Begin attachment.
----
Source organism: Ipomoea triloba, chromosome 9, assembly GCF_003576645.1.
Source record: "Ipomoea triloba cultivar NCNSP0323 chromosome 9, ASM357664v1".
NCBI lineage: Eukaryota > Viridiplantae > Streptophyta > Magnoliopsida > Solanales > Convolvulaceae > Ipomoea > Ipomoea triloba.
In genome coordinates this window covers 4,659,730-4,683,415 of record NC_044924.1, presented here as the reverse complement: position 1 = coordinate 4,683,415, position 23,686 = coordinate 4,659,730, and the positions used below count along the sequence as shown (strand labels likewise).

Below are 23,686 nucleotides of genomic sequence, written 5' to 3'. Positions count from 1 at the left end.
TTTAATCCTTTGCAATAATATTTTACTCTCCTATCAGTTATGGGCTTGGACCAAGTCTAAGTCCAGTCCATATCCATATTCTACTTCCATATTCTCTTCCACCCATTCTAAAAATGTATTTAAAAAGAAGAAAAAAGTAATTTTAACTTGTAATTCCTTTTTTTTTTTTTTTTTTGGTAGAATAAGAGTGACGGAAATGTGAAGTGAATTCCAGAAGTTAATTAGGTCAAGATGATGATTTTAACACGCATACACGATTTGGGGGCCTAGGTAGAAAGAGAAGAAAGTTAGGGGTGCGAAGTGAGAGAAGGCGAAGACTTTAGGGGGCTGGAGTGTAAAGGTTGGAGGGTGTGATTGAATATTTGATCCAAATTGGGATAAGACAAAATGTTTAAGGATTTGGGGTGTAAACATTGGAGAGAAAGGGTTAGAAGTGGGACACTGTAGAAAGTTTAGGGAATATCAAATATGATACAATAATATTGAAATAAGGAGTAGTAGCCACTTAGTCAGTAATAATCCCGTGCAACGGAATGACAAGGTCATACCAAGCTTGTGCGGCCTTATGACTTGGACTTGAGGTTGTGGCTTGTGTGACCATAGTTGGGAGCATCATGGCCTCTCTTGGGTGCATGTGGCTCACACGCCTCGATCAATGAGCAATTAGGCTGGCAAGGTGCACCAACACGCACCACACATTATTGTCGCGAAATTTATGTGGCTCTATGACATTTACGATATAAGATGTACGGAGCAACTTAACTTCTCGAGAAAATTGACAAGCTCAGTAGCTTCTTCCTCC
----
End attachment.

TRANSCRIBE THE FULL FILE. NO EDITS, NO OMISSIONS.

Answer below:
Source organism: Ipomoea triloba, chromosome 9, assembly GCF_003576645.1.
Source record: "Ipomoea triloba cultivar NCNSP0323 chromosome 9, ASM357664v1".
NCBI lineage: Eukaryota > Viridiplantae > Streptophyta > Magnoliopsida > Solanales > Convolvulaceae > Ipomoea > Ipomoea triloba.
In genome coordinates this window covers 4,659,730-4,683,415 of record NC_044924.1, presented here as the reverse complement: position 1 = coordinate 4,683,415, position 23,686 = coordinate 4,659,730, and the positions used below count along the sequence as shown (strand labels likewise).

Below are 23,686 nucleotides of genomic sequence, written 5' to 3'. Positions count from 1 at the left end.
TTTAATCCTTTGCAATAATATTTTACTCTCCTATCAGTTATGGGCTTGGACCAAGTCTAAGTCCAGTCCATATCCATATTCTACTTCCATATTCTCTTCCACCCATTCTAAAAATGTATTTAAAAAGAAGAAAAAAGTAATTTTAACTTGTAATTCCTTTTTTTTTTTTTTTTTTGGTAGAATAAGAGTGACGGAAATGTGAAGTGAATTCCAGAAGTTAATTAGGTCAAGATGATGATTTTAACACGCATACACGATTTGGGGGCCTAGGTAGAAAGAGAAGAAAGTTAGGGGTGCGAAGTGAGAGAAGGCGAAGACTTTAGGGGGCTGGAGTGTAAAGGTTGGAGGGTGTGATTGAATATTTGATCCAAATTGGGATAAGACAAAATGTTTAAGGATTTGGGGTGTAAACATTGGAGAGAAAGGGTTAGAAGTGGGACACTGTAGAAAGTTTAGGGAATATCAAATATGATACAATAATATTGAAATAAGGAGTAGTAGCCACTTAGTCAGTAATAATCCCGTGCAACGGAATGACAAGGTCATACCAAGCTTGTGCGGCCTTATGACTTGGACTTGAGGTTGTGGCTTGTGTGACCATAGTTGGGAGCATCATGGCCTCTCTTGGGTGCATGTGGCTCACACGCCTCGATCAATGAGCAATTAGGCTGGCAAGGTGCACCAACACGCACCACACATTATTGTCGCGAAATTTATGTGGCTCTATGACATTTACGATATAAGATGTACGGAGCAACTTAACTTCTCGAGAAAATTGACAAGCTCAGTAGCTTCTTCCTCC